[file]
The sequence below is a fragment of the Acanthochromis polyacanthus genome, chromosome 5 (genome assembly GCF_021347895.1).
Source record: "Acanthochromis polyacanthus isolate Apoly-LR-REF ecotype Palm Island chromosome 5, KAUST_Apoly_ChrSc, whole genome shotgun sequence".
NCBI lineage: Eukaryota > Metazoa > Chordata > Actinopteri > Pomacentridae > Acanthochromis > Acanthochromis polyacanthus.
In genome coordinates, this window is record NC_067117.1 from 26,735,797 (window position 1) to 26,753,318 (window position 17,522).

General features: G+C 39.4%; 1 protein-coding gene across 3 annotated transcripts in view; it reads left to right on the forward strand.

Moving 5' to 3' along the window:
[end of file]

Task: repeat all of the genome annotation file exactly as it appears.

The sequence below is a fragment of the Acanthochromis polyacanthus genome, chromosome 5 (genome assembly GCF_021347895.1).
Source record: "Acanthochromis polyacanthus isolate Apoly-LR-REF ecotype Palm Island chromosome 5, KAUST_Apoly_ChrSc, whole genome shotgun sequence".
NCBI lineage: Eukaryota > Metazoa > Chordata > Actinopteri > Pomacentridae > Acanthochromis > Acanthochromis polyacanthus.
In genome coordinates, this window is record NC_067117.1 from 26,735,797 (window position 1) to 26,753,318 (window position 17,522).

General features: G+C 39.4%; 1 protein-coding gene across 3 annotated transcripts in view; it reads left to right on the forward strand.

Moving 5' to 3' along the window: